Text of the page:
Immigration Raid Rules Echo Bush Era
Image has not been found. URL: /wp-content/uploads/2009/05/portrait_napolitano_hires.jpgHomeland Security Secretary Janet Napolitano (dhs.gov)
When Immigration and Customs Enforcement officials raided the Yamato Engine manufacturing plant in Bellingham, Washington in February, it wasn’t just the 28 workers they arrested who were taken by surprise. The Department of Homeland Security in Washington — of which ICE is a part — didn’t know the raid was going to happen, either.
“I didn’t know about it beforehand,” DHS Secretary Janet Napolitano told the House Homeland Security Committee the next morning. “I want to get to the bottom of this as well.”
Illustration by: Matt Mahurin
Napolitano quickly put a hold on the controversial workplace raids, promising to create a new policy.
Last week, she indicated that she’d done just that as DHS issued new guidelines designed to govern the worksite raids. In an accompanying public “fact sheet”, DHS promised to target employers who hire undocumented workers instead of the workers themselves. DHS did not, however, promise to stop raiding worksites or arresting the illegal workers found there, leaving many advocates to wonder if the shift is more than window-dressing for the same old policy.
After all, President Bush’s Homeland Security Department had similarly pledged to target employers who hire illegal workers. “The days of treating employers who violate these laws by giving them the equivalent of a corporate parking ticket – those days are gone,” said Homeland Security Secretary Michael Chertoff in November 2007. “It’s now felonies, jail time, fines, and forfeitures.”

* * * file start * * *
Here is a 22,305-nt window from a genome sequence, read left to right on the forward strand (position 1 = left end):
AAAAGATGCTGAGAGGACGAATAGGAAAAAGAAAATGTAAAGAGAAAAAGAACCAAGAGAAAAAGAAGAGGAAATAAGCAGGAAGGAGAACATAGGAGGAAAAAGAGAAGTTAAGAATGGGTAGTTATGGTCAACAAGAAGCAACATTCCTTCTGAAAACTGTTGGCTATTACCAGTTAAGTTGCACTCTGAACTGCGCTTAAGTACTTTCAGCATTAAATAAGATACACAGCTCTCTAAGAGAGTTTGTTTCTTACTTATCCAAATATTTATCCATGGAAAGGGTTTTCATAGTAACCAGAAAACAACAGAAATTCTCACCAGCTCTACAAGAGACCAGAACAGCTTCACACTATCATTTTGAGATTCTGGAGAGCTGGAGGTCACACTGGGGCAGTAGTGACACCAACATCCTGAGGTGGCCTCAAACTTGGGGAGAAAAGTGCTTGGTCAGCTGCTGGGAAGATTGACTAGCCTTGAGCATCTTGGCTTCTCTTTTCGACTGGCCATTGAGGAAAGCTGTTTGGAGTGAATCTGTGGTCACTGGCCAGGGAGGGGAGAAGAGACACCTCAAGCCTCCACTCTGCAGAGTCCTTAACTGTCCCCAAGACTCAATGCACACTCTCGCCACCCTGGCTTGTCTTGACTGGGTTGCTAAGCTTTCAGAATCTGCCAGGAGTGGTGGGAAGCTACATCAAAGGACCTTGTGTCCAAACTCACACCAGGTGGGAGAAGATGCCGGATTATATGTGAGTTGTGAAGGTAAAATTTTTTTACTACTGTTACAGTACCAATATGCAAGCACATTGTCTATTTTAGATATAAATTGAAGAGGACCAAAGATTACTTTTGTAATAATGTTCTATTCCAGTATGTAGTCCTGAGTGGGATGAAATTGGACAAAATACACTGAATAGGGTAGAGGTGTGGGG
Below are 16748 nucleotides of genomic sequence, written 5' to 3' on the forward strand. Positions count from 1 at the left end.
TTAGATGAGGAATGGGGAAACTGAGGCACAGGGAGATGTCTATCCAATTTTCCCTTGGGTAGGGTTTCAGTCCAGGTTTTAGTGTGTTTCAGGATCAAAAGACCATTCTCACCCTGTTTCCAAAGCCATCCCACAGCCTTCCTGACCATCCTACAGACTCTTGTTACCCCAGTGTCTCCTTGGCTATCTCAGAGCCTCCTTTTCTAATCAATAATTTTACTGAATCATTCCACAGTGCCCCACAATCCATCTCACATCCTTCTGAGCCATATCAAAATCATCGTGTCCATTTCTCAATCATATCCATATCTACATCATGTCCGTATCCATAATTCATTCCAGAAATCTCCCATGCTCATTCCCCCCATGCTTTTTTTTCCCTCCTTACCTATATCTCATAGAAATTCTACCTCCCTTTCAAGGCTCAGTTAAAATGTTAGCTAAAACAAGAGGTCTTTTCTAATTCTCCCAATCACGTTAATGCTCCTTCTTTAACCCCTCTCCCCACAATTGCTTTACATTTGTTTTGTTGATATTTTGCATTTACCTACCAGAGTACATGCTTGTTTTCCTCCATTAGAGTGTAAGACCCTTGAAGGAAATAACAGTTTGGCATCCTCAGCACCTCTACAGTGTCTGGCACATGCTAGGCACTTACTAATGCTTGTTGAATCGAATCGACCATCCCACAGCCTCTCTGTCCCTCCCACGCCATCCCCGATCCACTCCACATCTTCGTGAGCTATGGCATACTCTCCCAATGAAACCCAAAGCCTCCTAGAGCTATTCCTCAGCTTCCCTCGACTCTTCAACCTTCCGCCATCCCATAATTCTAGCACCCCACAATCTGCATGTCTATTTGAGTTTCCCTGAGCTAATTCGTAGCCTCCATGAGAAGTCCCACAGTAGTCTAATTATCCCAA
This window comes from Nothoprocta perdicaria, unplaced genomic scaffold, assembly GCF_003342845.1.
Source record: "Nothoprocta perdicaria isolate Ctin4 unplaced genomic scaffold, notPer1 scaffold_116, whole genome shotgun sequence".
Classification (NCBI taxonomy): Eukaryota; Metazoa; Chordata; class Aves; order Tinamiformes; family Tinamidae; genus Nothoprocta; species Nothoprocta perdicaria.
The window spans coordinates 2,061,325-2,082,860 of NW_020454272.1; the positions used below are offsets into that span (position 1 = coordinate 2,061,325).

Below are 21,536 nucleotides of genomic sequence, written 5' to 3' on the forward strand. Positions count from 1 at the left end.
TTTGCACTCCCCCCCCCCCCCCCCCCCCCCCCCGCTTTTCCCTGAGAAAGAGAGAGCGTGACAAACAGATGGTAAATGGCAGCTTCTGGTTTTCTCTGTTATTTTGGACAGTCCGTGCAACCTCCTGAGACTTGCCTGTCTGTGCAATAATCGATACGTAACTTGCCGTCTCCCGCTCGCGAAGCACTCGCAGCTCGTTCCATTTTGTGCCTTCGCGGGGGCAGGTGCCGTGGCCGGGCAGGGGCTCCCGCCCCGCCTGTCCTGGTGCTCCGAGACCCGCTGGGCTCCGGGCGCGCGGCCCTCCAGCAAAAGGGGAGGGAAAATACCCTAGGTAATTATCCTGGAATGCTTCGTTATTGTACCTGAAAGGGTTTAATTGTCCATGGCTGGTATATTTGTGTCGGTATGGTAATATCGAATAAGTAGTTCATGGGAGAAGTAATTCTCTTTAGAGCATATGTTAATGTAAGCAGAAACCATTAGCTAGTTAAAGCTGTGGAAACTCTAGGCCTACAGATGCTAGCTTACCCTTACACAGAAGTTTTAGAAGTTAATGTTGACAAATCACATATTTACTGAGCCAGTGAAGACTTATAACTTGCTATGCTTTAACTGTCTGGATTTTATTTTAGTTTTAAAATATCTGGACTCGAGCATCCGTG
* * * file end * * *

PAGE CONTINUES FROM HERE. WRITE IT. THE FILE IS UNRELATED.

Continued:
So how different are the new guidelines, and what do they signal about the administration’s support for a significant change in immigration policy?
“They’re saying they’re going to shift the focus from employees to employers,” said Jennifer Gordon, a law professor at Fordham University. “But they’re also explicitly saying they’re going to continue to carry out raids. If I were looking for guidance, I wouldn’t really know how to read that policy. Does it mean we’re not really doing raids, but not giving them up? I have a hard time reading into that.”
Mark Krikorian, director of the Center for Immigration Studies which advocates cracking down on illegal immigration and opposes legalization, agrees that the guidelines don’t represent a major change. “The new enforcement guidelines weren’t as bad as the anti-enforcement advocates hoped they’d be,” he said. “It made clear that illegal immigrants caught up in an enforcement action directed against an employer would still be taken into custody and deported.” The emphasis on employers, he says, “is not that new. Previous management at ICE had pursued criminal prosecution of employers as well.”
The guidelines do expand the use of so-called humanitarian guidelines developed by the Bush administration — designed to prevent prolonged imprisonment or deportation of some undocumented immigrants who are sole caregivers for small children or sick relatives — by applying them to workplaces with 25 or more illegal workers, rather than using the previous threshold of 150 illegal workers. Still, it doesn’t say that even these workers won’t be arrested, imprisoned or deported.
Many critics argue that worksite raids should be abolished altogether. At a rally in March in Chicago, Cardinal Francis George, head of the archdiocese there, called on the government “to end immigration raids and the separation of families” and support an overhaul of immigration law. House Speaker Nancy Pelosi (D-Calif.) and the Congressional Hispanic Caucus made similar calls a week earlier.
Under the Bush administration, arrests of undocumented immigrants grew 750 percent between 2002 and 2006, from 485 arrests to 3,667.